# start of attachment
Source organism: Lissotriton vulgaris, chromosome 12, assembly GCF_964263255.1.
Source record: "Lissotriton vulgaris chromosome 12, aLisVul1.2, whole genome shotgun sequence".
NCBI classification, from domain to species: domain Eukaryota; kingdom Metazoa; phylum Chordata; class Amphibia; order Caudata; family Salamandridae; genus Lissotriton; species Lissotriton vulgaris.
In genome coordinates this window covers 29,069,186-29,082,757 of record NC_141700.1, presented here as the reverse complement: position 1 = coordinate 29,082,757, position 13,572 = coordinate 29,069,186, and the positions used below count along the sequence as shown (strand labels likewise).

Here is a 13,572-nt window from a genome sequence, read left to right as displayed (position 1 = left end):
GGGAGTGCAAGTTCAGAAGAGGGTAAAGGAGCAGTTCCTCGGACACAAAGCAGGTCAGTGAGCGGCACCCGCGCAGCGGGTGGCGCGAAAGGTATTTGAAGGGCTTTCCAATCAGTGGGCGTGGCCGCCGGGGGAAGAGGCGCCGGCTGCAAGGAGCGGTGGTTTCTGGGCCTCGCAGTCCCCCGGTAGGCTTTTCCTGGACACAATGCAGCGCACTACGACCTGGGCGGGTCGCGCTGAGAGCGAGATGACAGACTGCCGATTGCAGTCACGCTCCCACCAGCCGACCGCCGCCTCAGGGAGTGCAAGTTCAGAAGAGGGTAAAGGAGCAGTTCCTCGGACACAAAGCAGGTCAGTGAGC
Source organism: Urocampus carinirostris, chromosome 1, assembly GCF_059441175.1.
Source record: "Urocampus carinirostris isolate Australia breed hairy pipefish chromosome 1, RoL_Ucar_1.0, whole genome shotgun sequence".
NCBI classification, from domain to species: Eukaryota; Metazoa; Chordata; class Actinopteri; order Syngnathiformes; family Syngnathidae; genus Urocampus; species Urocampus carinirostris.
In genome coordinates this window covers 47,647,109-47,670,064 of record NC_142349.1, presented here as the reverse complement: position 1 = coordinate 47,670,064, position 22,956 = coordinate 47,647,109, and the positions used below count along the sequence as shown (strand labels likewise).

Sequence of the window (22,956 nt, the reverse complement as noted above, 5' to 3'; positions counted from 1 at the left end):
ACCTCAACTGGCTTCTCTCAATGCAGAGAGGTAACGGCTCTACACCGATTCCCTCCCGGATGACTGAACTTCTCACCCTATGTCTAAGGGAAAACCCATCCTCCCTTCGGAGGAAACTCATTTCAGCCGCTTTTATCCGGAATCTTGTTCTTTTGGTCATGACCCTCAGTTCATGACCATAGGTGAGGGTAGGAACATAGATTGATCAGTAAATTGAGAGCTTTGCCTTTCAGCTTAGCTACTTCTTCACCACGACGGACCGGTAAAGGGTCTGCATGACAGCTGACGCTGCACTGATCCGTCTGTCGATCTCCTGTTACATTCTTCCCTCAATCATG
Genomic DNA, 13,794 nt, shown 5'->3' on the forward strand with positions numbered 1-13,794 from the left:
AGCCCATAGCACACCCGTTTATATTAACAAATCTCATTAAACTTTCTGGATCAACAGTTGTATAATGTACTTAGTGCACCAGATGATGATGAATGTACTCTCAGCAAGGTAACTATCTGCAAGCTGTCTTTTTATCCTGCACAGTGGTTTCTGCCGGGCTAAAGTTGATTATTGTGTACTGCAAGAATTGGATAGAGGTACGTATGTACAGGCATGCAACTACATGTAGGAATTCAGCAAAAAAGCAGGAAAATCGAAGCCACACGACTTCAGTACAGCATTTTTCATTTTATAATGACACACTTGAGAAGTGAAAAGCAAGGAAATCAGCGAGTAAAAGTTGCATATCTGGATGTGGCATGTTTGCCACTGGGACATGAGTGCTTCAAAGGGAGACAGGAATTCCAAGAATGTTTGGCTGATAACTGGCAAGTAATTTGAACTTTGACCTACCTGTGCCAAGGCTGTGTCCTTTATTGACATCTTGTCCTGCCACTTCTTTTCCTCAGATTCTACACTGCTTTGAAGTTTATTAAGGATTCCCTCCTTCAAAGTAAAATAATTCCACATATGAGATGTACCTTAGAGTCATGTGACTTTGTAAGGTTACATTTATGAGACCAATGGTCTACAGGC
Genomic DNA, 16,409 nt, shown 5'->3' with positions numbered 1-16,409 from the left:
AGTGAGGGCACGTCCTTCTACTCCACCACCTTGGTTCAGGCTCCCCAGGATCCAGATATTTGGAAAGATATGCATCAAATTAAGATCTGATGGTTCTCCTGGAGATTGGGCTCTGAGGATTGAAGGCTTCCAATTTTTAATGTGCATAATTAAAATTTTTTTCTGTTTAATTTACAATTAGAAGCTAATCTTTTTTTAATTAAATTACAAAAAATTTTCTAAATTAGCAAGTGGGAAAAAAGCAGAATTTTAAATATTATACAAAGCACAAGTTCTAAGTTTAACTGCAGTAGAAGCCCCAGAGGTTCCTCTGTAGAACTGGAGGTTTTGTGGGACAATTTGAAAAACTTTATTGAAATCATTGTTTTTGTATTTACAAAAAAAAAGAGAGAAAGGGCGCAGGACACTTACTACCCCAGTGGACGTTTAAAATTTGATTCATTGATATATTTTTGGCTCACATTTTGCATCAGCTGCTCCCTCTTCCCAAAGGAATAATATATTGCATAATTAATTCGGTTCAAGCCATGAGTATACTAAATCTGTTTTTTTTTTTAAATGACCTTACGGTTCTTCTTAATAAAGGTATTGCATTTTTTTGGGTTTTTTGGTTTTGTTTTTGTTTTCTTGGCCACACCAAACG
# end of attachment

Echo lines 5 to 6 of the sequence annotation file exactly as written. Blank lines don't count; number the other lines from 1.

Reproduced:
Here is a 13,572-nt window from a genome sequence, read left to right as displayed (position 1 = left end):
GGGAGTGCAAGTTCAGAAGAGGGTAAAGGAGCAGTTCCTCGGACACAAAGCAGGTCAGTGAGCGGCACCCGCGCAGCGGGTGGCGCGAAAGGTATTTGAAGGGCTTTCCAATCAGTGGGCGTGGCCGCCGGGGGAAGAGGCGCCGGCTGCAAGGAGCGGTGGTTTCTGGGCCTCGCAGTCCCCCGGTAGGCTTTTCCTGGACACAATGCAGCGCACTACGACCTGGGCGGGTCGCGCTGAGAGCGAGATGACAGACTGCCGATTGCAGTCACGCTCCCACCAGCCGACCGCCGCCTCAGGGAGTGCAAGTTCAGAAGAGGGTAAAGGAGCAGTTCCTCGGACACAAAGCAGGTCAGTGAGC